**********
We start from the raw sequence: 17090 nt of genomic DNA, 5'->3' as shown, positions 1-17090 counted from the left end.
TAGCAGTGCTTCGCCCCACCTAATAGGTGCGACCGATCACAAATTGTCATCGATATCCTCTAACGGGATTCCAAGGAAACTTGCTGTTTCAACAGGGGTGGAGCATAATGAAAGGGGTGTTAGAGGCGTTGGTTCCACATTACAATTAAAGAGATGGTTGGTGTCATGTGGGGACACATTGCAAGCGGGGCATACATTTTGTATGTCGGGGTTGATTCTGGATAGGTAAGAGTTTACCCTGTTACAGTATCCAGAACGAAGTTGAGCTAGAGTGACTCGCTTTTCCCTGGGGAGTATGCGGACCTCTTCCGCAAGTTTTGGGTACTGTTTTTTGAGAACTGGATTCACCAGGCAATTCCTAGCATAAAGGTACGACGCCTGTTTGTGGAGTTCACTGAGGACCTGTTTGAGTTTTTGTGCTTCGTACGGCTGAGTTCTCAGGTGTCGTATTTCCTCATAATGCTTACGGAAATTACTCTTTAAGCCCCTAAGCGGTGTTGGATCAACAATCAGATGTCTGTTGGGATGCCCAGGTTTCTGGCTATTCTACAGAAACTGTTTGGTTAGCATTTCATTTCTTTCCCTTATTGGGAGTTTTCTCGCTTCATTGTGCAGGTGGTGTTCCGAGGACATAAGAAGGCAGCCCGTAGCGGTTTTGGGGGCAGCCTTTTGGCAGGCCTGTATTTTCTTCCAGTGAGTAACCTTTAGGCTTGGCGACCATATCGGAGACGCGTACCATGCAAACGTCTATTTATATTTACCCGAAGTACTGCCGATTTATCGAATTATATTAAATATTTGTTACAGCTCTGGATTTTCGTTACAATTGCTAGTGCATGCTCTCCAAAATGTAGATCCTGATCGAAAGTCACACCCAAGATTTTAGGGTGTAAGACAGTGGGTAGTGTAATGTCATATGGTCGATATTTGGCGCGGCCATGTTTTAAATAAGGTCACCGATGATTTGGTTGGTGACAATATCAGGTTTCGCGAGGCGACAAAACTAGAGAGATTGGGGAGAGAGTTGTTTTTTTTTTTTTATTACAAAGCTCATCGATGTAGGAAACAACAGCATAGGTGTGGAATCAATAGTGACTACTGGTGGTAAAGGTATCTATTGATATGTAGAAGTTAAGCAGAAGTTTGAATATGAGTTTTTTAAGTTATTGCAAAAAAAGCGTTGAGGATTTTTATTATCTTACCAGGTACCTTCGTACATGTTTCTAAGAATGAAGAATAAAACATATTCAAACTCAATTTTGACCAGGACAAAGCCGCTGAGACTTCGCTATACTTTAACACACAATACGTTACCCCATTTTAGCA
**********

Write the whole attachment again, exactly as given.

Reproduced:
We start from the raw sequence: 17090 nt of genomic DNA, 5'->3' as shown, positions 1-17090 counted from the left end.
TAGCAGTGCTTCGCCCCACCTAATAGGTGCGACCGATCACAAATTGTCATCGATATCCTCTAACGGGATTCCAAGGAAACTTGCTGTTTCAACAGGGGTGGAGCATAATGAAAGGGGTGTTAGAGGCGTTGGTTCCACATTACAATTAAAGAGATGGTTGGTGTCATGTGGGGACACATTGCAAGCGGGGCATACATTTTGTATGTCGGGGTTGATTCTGGATAGGTAAGAGTTTACCCTGTTACAGTATCCAGAACGAAGTTGAGCTAGAGTGACTCGCTTTTCCCTGGGGAGTATGCGGACCTCTTCCGCAAGTTTTGGGTACTGTTTTTTGAGAACTGGATTCACCAGGCAATTCCTAGCATAAAGGTACGACGCCTGTTTGTGGAGTTCACTGAGGACCTGTTTGAGTTTTTGTGCTTCGTACGGCTGAGTTCTCAGGTGTCGTATTTCCTCATAATGCTTACGGAAATTACTCTTTAAGCCCCTAAGCGGTGTTGGATCAACAATCAGATGTCTGTTGGGATGCCCAGGTTTCTGGCTATTCTACAGAAACTGTTTGGTTAGCATTTCATTTCTTTCCCTTATTGGGAGTTTTCTCGCTTCATTGTGCAGGTGGTGTTCCGAGGACATAAGAAGGCAGCCCGTAGCGGTTTTGGGGGCAGCCTTTTGGCAGGCCTGTATTTTCTTCCAGTGAGTAACCTTTAGGCTTGGCGACCATATCGGAGACGCGTACCATGCAAACGTCTATTTATATTTACCCGAAGTACTGCCGATTTATCGAATTATATTAAATATTTGTTACAGCTCTGGATTTTCGTTACAATTGCTAGTGCATGCTCTCCAAAATGTAGATCCTGATCGAAAGTCACACCCAAGATTTTAGGGTGTAAGACAGTGGGTAGTGTAATGTCATATGGTCGATATTTGGCGCGGCCATGTTTTAAATAAGGTCACCGATGATTTGGTTGGTGACAATATCAGGTTTCGCGAGGCGACAAAACTAGAGAGATTGGGGAGAGAGTTGTTTTTTTTTTTTTATTACAAAGCTCATCGATGTAGGAAACAACAGCATAGGTGTGGAATCAATAGTGACTACTGGTGGTAAAGGTATCTATTGATATGTAGAAGTTAAGCAGAAGTTTGAATATGAGTTTTTTAAGTTATTGCAAAAAAAGCGTTGAGGATTTTTATTATCTTACCAGGTACCTTCGTACATGTTTCTAAGAATGAAGAATAAAACATATTCAAACTCAATTTTGACCAGGACAAAGCCGCTGAGACTTCGCTATACTTTAACACACAATACGTTACCCCATTTTAGCA